Wednesday 18 Jul 2018 | 01:48 | SYDNEY
Wednesday 18 Jul 2018 | 01:48 | SYDNEY

My books of the year


Allan Gyngell

18 December 2008 13:33

My books of the year didn’t have much to do with my day job, but like all good writing, they deepened my understanding of the world.

Don Watson’s American Journeys (which won the 2008 Age Book of the Year and the Walkley non-fiction book awards) is a wonderfully-written account of the author’s travels, mostly by train, around the US. But it is no simple travelogue. It comes closer than anything I have ever read to catching – not so much the soul of America, which is impossible  – but the reaction of outsiders to it. Don spoke about the book at the Lowy Institute and you can hear him here

The distinguished biographer of the romantic poets, Richard Holmes, turns his attention to science in The Age of Wonder: How the Romantic Generation Discovered the Beauty and Terror of Science. Beginning with Joseph Banks’ encounter with Tahiti during Captain Cook’s first Pacific expedition, Holmes explores the connection between romanticism and science. He tells the stories – and what a great story-teller he is – of  Banks, William Herschel, Humphry Davy and their colleagues, at a time before science and art had split into two cultures.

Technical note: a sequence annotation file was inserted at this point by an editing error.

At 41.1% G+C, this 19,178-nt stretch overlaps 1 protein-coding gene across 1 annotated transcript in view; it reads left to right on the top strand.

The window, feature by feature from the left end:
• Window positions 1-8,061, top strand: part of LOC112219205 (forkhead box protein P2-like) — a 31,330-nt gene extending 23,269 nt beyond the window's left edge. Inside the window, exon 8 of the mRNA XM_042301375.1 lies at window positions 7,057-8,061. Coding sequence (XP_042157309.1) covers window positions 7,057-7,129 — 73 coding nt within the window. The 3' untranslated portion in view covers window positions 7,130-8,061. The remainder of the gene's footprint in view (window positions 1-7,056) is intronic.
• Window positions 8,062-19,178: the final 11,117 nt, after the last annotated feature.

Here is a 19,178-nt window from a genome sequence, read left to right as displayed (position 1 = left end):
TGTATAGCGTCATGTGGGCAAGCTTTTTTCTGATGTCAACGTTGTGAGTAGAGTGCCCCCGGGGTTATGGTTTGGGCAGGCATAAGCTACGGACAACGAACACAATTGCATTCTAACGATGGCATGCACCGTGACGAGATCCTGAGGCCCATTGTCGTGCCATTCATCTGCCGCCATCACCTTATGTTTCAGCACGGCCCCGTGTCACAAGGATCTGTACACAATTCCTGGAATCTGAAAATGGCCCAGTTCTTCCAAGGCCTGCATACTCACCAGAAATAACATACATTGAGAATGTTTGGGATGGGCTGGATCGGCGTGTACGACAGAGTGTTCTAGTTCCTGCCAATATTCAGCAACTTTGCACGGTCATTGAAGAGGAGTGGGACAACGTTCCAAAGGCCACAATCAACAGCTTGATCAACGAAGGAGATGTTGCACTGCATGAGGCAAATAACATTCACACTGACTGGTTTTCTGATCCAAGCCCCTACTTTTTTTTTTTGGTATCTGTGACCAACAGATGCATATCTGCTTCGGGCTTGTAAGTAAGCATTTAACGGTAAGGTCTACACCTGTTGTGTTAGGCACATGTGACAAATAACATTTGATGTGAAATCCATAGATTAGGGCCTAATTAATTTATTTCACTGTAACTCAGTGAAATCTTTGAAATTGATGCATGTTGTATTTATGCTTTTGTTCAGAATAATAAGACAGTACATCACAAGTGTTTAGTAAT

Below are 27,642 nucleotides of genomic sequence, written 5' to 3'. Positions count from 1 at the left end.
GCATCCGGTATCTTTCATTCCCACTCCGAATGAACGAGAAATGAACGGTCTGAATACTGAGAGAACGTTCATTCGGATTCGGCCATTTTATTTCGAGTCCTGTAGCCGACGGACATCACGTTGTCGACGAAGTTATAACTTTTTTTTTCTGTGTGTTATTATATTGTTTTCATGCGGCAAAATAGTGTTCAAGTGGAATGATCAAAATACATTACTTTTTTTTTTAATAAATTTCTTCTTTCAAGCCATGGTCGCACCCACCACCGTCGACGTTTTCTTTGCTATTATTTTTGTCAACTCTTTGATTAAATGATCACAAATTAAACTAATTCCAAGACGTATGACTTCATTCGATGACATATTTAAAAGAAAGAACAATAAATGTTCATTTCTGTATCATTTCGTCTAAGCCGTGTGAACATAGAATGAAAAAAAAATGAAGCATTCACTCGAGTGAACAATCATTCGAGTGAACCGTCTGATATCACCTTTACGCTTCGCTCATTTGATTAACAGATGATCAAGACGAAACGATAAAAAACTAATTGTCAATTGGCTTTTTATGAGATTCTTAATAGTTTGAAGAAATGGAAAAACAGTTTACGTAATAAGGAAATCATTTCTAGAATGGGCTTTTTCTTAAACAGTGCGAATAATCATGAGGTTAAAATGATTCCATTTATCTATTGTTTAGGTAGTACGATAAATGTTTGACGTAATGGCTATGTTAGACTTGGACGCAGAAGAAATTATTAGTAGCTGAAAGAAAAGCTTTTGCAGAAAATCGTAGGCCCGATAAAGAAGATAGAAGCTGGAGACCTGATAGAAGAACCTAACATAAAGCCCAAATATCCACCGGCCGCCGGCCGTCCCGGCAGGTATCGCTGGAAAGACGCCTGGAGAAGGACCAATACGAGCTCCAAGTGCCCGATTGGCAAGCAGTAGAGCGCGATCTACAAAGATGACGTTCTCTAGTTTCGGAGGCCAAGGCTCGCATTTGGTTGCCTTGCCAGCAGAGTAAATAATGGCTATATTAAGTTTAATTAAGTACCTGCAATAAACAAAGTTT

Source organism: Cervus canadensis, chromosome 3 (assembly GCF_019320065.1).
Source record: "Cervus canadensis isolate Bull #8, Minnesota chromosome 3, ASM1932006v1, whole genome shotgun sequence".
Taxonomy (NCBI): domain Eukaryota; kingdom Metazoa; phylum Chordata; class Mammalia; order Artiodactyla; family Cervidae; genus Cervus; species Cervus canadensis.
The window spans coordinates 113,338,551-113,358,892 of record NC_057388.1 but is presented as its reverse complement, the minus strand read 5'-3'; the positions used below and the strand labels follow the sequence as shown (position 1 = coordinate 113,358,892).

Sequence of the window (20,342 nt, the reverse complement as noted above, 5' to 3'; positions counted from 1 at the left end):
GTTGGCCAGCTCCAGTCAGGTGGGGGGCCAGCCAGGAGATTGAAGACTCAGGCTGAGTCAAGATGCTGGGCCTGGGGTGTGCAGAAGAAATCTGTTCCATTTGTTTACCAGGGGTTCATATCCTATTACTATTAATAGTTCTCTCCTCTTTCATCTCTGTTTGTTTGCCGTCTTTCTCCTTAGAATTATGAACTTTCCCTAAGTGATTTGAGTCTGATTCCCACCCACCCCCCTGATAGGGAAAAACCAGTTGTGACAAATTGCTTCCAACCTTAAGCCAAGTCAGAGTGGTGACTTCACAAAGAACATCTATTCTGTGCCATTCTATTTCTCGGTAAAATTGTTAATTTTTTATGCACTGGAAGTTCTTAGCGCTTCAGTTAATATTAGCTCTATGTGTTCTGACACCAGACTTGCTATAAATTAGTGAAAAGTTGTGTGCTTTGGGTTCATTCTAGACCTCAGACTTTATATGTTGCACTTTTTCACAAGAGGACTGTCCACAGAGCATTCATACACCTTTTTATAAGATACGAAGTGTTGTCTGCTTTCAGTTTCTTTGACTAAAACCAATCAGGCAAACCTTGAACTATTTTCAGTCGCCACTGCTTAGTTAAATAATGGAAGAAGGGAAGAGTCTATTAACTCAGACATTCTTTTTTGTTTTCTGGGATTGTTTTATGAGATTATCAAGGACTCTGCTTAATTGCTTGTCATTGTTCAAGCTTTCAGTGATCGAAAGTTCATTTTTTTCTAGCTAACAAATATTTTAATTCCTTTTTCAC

Three works of fiction complete my list. The Indian writer (and former Sydney resident) Aravind Adiga won this year’s Man Booker Prize with The White Tiger, a cynical, witty look at the dark side of India’s economic rise. The book takes the form of a series of late night emails to the Chinese premier Wen Jiabao by a self-made entrepreneur who has broken, violently, out of  'the Darkness' of rural India. Not a perfect novel, but one that fizzes with indignant energy.

We see another side of Indian culture in the work of Jhumpa Lahiri, who in three books now has chronicled the lives of Bengali immigrants in the US. Her new book of short stories, Unaccustomed Earth, is broader in scope and even richer in insight than its predecessors. She tells stories that matter for any immigrant society like ours. 

Finally, I loved Tim Winton’s Breath, a coming-of-age tale set in the place Winton has made so specifically his own, the West Australian littoral. I didn’t quite devour it in one sitting, but I wasn’t far off it. I’ve never read more enthralling accounts of surfing or more evocative passages about the Australian coast – but, above all, the book has important things to say about life and its disappointments and how we cope with them.